He translated the largest number of texts second only to Xuanzang , performed rituals for the royal family, taught disciples from Japan and Korea and was the first to be bestowed Tang imperial titles. There is less information about the Tantric Buddhists that came after Amoghavajra , like his descendants Huilang and Huiguo. Due to this new found influence and prestige, esoteric Buddhism strongly influenced the rest of Chinese Buddhism during the Tang dynasty. The followers of the Baotang school of Chan, founded by Baotang Wuzhu also seem to have had a strong affiliation with the Zhenyan tradition.
There is also evidence that esoteric Buddhist practices also influenced developments in Daoism.
Review of Marsha Weidner, ed., Cultural Intersections in Late Imperial Chinese Buddhism
The growth of esoteric practice in the Tang era is also evident outside the Chinese heartland such as in Dunhuang , Central Asia , Yunnan and Nanzhao. Kukai was taught by the great master Hui-kuo —; Japanese: Keika. It is claimed that he learned the complete teachings in two years before returning to Japan. Esoteric Buddhism also entered the Korean kingdom of Goryeo — The Xia in particular adopted Tibetan Buddhist influences and produced many translations into the Tangut language and artistic works, many of which have been preserved in the findings at Khara-Khoto. Following the Liao, the Jinn dynasty saw a continuation of the forms of Buddhism that existed in the Liao.
Vajrayana had also become the major religion of Tibet and the Western Xia by the time of the rise of the Mongol Empire in the thirteenth century. The tantric deity Mahakala was used in military campaign to protect the armies during their war against China and became the protector deity of the Yuan state.
They were granted unprecedented status and privileges such as temple offerings and shrines. The introduction of "the secret teaching of supreme bliss" tantric sexual practice caused quite a scandal among Chinese literati. However despite these attacks Tibetan Vajrayana continued to spread in China after the downfall of the Yuan. The rulers of the Ming were also enthusiastic about Tibetan tantric Buddhism.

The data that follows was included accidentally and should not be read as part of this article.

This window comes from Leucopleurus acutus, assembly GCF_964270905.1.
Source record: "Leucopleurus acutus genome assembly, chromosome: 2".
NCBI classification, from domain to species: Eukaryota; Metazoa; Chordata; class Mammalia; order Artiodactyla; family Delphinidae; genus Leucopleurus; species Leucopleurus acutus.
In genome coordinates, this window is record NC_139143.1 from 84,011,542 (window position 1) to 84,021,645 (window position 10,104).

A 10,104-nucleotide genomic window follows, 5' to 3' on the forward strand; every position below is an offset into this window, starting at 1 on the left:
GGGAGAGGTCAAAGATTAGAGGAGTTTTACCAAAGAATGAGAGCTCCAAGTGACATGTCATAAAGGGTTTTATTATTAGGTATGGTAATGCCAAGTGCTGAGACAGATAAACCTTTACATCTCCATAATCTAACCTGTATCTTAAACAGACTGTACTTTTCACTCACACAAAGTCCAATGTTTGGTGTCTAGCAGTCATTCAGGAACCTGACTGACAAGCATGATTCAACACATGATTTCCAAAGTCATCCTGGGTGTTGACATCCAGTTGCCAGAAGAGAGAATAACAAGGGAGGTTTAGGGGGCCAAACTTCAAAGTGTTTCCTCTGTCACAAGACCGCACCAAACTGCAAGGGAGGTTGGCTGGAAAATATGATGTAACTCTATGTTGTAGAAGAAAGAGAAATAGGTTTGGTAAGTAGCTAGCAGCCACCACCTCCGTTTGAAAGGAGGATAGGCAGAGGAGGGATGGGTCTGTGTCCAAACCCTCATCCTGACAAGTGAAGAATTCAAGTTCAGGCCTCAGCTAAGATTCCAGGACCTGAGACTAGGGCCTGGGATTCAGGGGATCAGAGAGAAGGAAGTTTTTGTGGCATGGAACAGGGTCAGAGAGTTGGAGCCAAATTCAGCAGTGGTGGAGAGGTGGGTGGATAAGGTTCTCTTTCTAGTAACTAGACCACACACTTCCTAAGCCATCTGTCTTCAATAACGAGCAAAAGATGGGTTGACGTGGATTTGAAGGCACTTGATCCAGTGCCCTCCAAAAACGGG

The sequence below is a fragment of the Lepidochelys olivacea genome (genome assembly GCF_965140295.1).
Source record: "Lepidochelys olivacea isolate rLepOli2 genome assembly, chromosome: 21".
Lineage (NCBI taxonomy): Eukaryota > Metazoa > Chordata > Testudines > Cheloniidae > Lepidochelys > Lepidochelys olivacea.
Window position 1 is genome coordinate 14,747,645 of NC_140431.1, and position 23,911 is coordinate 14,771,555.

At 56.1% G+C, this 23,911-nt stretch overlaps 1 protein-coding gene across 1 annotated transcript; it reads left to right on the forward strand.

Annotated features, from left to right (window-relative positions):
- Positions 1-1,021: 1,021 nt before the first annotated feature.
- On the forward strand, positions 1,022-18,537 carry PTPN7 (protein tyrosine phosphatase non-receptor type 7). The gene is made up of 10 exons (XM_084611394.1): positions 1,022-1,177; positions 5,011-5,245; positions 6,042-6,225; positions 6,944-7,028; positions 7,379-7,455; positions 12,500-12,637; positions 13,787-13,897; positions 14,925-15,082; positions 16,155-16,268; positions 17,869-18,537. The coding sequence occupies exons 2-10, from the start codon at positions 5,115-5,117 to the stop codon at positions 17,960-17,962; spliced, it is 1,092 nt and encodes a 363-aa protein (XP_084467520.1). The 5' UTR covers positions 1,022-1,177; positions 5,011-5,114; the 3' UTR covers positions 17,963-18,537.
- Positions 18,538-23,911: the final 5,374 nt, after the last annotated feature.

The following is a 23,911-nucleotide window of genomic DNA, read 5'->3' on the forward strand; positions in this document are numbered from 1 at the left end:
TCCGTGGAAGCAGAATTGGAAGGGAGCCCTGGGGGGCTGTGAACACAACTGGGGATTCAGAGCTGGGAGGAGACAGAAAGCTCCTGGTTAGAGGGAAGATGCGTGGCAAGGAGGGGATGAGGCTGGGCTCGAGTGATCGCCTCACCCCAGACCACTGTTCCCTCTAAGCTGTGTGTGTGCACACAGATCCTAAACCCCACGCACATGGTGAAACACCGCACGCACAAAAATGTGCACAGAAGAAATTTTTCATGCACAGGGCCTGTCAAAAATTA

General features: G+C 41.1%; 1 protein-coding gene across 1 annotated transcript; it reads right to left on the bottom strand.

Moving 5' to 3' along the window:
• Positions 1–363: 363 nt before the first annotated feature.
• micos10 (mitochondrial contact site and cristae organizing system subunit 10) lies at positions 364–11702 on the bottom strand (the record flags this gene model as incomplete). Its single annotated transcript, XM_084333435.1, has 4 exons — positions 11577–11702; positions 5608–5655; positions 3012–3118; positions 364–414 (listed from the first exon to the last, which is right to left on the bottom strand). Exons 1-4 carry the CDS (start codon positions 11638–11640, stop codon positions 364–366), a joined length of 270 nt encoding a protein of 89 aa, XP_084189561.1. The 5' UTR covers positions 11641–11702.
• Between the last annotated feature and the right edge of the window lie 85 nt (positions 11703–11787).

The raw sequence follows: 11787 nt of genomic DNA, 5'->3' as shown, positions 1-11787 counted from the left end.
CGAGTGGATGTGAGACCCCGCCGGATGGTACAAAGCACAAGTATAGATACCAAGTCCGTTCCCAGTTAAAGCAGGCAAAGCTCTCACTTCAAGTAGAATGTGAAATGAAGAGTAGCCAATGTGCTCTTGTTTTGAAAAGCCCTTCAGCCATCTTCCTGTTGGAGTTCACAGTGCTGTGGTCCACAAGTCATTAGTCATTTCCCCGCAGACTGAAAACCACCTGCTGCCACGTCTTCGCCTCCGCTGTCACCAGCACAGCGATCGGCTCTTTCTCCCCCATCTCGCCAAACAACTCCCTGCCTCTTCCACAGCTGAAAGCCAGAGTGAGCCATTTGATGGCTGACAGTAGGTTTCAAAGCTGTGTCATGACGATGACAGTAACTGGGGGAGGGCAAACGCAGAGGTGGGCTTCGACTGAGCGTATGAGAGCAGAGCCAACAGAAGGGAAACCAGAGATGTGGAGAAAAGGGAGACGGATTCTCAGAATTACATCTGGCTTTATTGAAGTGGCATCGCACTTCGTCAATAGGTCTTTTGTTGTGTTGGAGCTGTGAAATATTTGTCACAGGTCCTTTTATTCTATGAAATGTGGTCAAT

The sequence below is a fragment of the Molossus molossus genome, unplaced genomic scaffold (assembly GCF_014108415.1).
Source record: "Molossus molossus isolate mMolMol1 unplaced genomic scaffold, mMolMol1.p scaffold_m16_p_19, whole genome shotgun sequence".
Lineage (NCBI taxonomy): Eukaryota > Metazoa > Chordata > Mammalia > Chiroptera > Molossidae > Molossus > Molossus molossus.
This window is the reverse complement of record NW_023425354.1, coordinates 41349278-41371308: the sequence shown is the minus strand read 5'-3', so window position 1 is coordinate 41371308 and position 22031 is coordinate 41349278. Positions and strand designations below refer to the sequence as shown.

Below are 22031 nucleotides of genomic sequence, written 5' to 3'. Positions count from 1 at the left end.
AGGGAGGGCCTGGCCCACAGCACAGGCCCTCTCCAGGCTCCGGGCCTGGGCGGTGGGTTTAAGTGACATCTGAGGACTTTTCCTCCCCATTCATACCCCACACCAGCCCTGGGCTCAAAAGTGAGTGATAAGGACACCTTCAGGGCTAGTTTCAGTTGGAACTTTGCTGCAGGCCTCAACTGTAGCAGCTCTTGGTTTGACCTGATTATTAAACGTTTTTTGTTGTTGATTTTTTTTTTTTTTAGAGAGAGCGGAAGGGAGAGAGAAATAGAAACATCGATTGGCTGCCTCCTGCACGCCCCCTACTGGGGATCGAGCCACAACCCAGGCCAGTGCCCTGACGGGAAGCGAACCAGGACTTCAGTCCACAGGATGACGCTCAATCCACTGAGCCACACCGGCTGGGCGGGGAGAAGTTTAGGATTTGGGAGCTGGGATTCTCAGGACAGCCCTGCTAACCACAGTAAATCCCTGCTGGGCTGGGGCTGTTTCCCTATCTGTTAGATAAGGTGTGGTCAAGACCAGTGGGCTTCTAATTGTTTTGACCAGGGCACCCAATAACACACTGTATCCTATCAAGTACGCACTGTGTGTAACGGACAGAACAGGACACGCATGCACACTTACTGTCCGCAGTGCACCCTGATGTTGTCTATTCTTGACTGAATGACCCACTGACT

During the Ming dynasty — , the emperors such as the Yongle Emperor r. The rule of the Yongle emperor also saw the carving of printing blocks for the first printed Kangyur known thus far, known as "the Yongle Kanjur. Another edition of the Tibetan canon was further printed in Beijing in During the Xuanzong reign — , Tibetan monks were allowed back into the palace and also allowed to live in Beijing.
The Zhengde Emperor r. Among the common populace Tibetan Buddhism seems to have grown in popularity. A profitable business was the selling of Dharma instruments at the capital and one report states that "men and women in the capital filled the street" for Tibetan monks in Beijing.
Many Ming literati and courtiers continued to attack and ridicule the religion as demon worship and sorcery. The Qing dynasty — court promoted the Gelug school of Tibetan Buddhism, which was the official religion of the Manchu state. The Qianglong Emperor was also a promoter of the arts which flourished in his reign, and he was particularly fond of Tibetan thangkas.
The wars and rebellions which racked the later Qing saw the weakening of state-sponsored esoteric Buddhism. During the Republic of China — , the government believed that esoteric Buddhism had become weakened after the Tang and thus sought to revitalize it by returning to either Tibet or Japan to revitalize Chinese Buddhism.
Buddhism and Nationalism - Buddhism - Oxford Bibliographies
Chinese Buddhists like Dayong — also went also to Japan to learn and bring back the complete teachings of Tang Mysteries passed down in Tendai and Shingon Buddhism. Most of this movement's work was severely damaged by the Cultural Revolution.
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However, Tibetan Buddhists remain under serious government surveillance and control in the mainland. Fahai attempted to reconcile Tantrism and Chan, claiming that Dzogchen "can be aligned with the overcoming of the last barrier in Chan".